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Holcosus undulatus (WIEGMANN, 1834)

IUCN Red List - Holcosus undulatus - Least Concern, LC

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Higher TaxaTeiidae, Teiinae, Gymnophthalmoidea, Sauria, Squamata (lizards)
SubspeciesHolcosus undulatus dexter (SMITH & LAUFE 1946)
Holcosus undulatus miadis (BARBOUR & LOVERIDGE 1929)
Holcosus undulatus undulatus (WIEGMANN 1834) 
Common NamesE: Rainbow Ameiva
S: Lagartija Metálica 
SynonymCnemidophorus undulatus WIEGMANN 1834: 27
Ameiva undulata — GRAY 1845: 20
Ameiva undulata — COPE 1862: 62
Ameiva undulata — GÜNTHER 1885: 23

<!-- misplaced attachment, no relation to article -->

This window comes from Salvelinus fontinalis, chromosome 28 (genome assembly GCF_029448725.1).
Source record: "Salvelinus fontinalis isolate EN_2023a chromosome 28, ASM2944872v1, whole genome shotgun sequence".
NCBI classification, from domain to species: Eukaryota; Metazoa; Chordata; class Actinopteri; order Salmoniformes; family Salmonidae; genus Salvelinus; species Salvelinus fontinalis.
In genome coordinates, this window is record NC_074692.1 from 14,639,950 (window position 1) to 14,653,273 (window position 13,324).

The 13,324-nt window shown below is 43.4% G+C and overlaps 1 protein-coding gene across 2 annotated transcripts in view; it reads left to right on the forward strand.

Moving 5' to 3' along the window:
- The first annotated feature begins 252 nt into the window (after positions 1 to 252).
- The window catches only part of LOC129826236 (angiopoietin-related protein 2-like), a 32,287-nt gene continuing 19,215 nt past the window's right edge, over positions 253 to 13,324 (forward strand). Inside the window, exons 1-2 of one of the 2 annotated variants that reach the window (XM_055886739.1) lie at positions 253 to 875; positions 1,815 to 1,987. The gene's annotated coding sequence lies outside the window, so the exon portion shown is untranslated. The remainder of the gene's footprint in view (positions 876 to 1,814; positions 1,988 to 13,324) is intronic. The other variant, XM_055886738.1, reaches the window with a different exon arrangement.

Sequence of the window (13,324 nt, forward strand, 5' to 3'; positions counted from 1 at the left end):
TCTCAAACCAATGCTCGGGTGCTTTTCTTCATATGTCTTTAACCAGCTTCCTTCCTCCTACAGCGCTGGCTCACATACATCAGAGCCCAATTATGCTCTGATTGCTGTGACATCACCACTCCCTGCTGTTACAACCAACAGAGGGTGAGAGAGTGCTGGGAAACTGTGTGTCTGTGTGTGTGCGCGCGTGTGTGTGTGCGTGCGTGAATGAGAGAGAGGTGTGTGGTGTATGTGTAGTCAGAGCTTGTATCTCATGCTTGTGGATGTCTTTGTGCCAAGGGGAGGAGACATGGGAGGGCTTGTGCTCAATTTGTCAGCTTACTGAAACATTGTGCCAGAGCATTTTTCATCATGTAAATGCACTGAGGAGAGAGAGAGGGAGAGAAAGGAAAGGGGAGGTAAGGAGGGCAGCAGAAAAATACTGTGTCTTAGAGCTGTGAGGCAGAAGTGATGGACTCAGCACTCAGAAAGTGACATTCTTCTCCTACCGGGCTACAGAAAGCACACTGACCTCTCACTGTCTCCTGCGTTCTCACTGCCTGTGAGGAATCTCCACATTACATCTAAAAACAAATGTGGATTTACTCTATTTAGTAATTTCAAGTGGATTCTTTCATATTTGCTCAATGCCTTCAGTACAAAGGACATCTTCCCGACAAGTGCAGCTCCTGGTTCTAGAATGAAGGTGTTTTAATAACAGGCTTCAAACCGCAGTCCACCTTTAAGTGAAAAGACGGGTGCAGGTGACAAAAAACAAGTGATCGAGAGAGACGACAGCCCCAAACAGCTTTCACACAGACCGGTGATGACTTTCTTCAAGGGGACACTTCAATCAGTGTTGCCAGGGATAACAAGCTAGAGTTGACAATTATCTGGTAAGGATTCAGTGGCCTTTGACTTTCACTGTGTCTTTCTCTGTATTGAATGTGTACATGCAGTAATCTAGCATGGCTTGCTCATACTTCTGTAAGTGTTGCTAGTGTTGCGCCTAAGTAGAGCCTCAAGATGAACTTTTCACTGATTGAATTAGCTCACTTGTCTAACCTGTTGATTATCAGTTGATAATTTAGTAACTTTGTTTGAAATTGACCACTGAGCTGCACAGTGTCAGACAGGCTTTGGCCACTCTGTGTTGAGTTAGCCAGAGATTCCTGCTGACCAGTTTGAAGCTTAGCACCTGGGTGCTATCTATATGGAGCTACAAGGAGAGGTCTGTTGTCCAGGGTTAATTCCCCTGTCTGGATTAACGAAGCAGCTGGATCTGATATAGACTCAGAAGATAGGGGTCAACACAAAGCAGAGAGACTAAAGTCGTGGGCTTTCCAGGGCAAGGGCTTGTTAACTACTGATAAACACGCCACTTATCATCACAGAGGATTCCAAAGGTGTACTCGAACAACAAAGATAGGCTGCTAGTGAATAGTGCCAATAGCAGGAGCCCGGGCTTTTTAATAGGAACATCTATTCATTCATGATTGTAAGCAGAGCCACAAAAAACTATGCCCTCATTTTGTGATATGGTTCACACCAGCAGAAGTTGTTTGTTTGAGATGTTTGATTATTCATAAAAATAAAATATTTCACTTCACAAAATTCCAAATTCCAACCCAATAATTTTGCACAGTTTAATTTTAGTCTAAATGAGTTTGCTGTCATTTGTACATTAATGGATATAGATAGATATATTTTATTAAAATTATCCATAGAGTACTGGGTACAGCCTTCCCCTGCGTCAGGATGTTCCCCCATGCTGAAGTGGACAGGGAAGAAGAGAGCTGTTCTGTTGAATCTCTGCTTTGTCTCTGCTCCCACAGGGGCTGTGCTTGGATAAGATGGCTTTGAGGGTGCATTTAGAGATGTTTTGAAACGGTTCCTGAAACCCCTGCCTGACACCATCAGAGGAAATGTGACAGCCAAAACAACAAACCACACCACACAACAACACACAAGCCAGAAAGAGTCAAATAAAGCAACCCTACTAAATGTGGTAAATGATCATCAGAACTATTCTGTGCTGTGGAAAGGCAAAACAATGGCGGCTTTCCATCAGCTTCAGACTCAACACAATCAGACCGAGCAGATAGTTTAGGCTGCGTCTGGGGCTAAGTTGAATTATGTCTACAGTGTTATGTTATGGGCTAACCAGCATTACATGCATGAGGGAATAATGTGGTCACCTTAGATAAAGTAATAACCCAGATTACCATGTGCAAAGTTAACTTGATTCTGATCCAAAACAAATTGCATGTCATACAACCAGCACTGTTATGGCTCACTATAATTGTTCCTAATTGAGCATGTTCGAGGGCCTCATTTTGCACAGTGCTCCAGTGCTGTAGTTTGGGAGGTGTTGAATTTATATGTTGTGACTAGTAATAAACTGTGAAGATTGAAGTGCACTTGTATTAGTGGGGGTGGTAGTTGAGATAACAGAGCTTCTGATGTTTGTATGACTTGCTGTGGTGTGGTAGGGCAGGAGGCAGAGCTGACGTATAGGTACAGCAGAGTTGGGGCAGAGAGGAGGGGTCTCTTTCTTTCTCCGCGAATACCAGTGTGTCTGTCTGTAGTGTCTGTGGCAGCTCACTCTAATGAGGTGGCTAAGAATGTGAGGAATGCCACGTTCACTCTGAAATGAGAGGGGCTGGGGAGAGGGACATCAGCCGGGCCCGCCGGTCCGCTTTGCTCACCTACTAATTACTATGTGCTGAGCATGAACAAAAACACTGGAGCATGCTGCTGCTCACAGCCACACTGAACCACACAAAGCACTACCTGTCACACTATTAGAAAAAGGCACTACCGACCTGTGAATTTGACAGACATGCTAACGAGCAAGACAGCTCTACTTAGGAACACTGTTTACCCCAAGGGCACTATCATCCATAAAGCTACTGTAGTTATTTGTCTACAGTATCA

Ameiva undulata — BOULENGER 1885: 347
Cnemidophorus amivoides COPE 1894 (fide DUNN 1940)
Ameiva undulata undulata — SMITH & LAUFE 1946: 62
Ameiva undulata undulata — SMITH & TAYLOR 1950
Ameiva undulata — SMITH & TAYLOR 1950: 172
Ameiva undulata undulata —STUART 1963
Ameiva undulata — PETERS et al. 1970
Ameiva undulata — LINER 1994
Ameiva undulata — KÖHLER 2000: 97
Ameiva undulata — LINER & CASAS-ANDREU 2008: 40
Holcosus undulatus undulatus — HARVEY et al. 2012 (by implication)
Holcosus undulatus — MEZA-LÁZARO et al. 2015
Ameiva undulata — LEMOS-ESPINAL 2015
Holcosus undulatus — JOHNSON et al. 2017

Holcosus undulatus dexter (SMITH & LAUFE 1946)
Ameiva undulata dextra SMITH & LAUFE 1946: 54
Ameiva undulata dextra — SMITH & TAYLOR 1950
Ameiva undulata dextra —STUART 1963
Holcosus undulatus dexter — HARVEY et al. 2012 (by implication)
Holcosus undulatus dexter — MEZA-LÁZARO et al. 2015

Holcosus undulatus miadis (BARBOUR & LOVERIDGE 1929)
Ameiva festiva miadis BARBOUR & LOVERIDGE 1929: 141